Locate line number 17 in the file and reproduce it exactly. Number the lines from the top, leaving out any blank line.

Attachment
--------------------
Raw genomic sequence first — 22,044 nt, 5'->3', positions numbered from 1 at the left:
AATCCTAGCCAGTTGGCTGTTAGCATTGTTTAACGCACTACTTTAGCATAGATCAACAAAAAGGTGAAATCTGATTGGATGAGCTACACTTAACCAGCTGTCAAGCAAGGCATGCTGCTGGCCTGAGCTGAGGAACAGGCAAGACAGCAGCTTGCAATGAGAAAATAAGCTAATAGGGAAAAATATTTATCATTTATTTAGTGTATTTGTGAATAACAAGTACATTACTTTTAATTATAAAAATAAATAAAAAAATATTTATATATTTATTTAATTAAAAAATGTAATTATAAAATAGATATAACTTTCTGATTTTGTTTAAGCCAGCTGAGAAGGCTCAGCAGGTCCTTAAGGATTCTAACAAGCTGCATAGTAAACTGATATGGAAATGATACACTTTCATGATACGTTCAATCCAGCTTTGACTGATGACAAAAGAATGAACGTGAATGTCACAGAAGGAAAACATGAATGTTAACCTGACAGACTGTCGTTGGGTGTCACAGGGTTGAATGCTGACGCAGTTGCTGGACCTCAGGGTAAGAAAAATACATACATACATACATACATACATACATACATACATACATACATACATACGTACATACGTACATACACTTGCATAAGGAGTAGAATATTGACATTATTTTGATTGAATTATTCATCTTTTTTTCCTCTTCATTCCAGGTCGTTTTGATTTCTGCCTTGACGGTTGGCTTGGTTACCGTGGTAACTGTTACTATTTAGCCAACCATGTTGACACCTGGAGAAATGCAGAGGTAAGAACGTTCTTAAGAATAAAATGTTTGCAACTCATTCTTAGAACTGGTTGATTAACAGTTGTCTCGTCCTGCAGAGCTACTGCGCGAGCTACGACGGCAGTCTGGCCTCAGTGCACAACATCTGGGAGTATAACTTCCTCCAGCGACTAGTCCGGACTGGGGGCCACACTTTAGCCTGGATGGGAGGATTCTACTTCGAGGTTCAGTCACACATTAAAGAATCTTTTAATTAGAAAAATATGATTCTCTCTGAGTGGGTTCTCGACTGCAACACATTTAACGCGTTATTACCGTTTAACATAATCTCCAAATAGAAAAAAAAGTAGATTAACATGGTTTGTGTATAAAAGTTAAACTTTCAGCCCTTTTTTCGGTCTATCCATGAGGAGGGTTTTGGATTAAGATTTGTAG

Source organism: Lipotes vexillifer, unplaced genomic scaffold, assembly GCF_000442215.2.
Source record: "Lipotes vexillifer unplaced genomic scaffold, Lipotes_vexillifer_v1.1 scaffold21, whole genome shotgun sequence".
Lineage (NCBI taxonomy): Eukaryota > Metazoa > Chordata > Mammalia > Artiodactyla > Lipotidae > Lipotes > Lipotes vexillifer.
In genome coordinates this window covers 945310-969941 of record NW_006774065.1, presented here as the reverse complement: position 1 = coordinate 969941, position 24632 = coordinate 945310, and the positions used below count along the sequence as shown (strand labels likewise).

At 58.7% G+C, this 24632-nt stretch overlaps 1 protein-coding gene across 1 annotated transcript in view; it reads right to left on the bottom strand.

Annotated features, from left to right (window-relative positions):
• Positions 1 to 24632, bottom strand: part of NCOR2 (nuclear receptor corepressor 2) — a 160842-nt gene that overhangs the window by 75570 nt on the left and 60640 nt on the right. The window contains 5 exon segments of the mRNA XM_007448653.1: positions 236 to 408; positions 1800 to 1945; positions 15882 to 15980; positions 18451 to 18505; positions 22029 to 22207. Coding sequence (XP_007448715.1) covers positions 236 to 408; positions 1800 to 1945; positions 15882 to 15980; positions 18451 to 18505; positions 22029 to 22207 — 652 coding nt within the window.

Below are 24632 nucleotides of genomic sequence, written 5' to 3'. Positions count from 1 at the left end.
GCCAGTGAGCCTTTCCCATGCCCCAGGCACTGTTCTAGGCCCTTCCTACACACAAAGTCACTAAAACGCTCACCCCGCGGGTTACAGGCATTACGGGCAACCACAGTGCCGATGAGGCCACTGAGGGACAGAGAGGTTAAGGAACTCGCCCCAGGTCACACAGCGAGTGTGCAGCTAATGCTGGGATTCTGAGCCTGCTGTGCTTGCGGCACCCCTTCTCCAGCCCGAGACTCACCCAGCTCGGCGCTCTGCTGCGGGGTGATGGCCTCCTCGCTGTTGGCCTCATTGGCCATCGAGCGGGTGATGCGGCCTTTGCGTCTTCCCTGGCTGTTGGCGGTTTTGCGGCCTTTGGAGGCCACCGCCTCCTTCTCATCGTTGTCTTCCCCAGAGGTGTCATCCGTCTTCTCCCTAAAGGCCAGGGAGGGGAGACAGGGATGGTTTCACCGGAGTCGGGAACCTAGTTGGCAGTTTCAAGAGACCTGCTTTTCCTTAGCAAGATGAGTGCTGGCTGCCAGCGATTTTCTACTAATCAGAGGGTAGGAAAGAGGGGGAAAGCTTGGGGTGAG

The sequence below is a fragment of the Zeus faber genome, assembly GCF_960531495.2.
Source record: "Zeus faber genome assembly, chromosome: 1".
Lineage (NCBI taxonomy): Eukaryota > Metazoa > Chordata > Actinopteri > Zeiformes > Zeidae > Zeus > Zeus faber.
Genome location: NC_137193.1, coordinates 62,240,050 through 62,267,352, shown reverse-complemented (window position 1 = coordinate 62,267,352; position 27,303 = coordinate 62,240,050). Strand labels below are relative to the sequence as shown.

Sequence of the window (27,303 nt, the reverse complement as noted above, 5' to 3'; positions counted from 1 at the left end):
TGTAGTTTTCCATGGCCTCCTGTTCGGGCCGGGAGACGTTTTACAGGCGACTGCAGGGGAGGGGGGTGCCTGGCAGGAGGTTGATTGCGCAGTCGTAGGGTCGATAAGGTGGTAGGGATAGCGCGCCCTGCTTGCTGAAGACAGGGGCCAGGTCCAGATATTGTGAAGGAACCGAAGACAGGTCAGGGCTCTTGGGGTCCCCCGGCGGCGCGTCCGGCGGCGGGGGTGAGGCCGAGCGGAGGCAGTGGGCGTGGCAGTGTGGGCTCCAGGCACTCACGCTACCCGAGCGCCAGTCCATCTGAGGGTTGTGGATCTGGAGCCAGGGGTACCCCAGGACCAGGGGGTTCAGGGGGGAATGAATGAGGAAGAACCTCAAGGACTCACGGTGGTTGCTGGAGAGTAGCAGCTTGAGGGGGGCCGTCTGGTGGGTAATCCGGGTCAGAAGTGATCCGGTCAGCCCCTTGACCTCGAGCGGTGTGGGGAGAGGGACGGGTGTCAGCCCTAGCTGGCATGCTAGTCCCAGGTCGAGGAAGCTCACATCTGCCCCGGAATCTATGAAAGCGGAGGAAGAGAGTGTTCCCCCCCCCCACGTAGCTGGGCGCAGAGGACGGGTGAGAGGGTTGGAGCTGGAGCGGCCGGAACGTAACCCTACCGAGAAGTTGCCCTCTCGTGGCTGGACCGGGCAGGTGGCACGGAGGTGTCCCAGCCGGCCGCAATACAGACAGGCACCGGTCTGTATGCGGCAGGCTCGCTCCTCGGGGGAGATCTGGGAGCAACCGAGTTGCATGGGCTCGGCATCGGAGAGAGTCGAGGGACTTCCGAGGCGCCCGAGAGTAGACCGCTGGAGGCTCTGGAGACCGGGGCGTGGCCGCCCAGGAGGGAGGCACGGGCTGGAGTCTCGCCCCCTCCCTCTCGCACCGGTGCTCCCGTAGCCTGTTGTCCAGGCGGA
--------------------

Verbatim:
TGTAGTTTTCCATGGCCTCCTGTTCGGGCCGGGAGACGTTTTACAGGCGACTGCAGGGGAGGGGGGTGCCTGGCAGGAGGTTGATTGCGCAGTCGTAGGGTCGATAAGGTGGTAGGGATAGCGCGCCCTGCTTGCTGAAGACAGGGGCCAGGTCCAGATATTGTGAAGGAACCGAAGACAGGTCAGGGCTCTTGGGGTCCCCCGGCGGCGCGTCCGGCGGCGGGGGTGAGGCCGAGCGGAGGCAGTGGGCGTGGCAGTGTGGGCTCCAGGCACTCACGCTACCCGAGCGCCAGTCCATCTGAGGGTTGTGGATCTGGAGCCAGGGGTACCCCAGGACCAGGGGGTTCAGGGGGGAATGAATGAGGAAGAACCTCAAGGACTCACGGTGGTTGCTGGAGAGTAGCAGCTTGAGGGGGGCCGTCTGGTGGGTAATCCGGGTCAGAAGTGATCCGGTCAGCCCCTTGACCTCGAGCGGTGTGGGGAGAGGGACGGGTGTCAGCCCTAGCTGGCATGCTAGTCCCAGGTCGAGGAAGCTCACATCTGCCCCGGAATCTATGAAAGCGGAGGAAGAGAGTGTTCCCCCCCCCCACGTAGCTGGGCGCAGAGGACGGGTGAGAGGGTTGGAGCTGGAGCGGCCGGAACGTAACCCTACCGAGAAGTTGCCCTCTCGTGGCTGGACCGGGCAGGTGGCACGGAGGTGTCCCAGCCGGCCGCAATACAGACAGGCACCGGTCTGTATGCGGCAGGCTCGCTCCTCGGGGGAGATCTGGGAGCAACCGAGTTGCATGGGCTCGGCATCGGAGAGAGTCGAGGGACTTCCGAGGCGCCCGAGAGTAGACCGCTGGAGGCTCTGGAGACCGGGGCGTGGCCGCCCAGGAGGGAGGCACGGGCTGGAGTCTCGCCCCCTCCCTCTCGCACCGGTGCTCCCGTAGCCTGTTGTCCAGGCGGA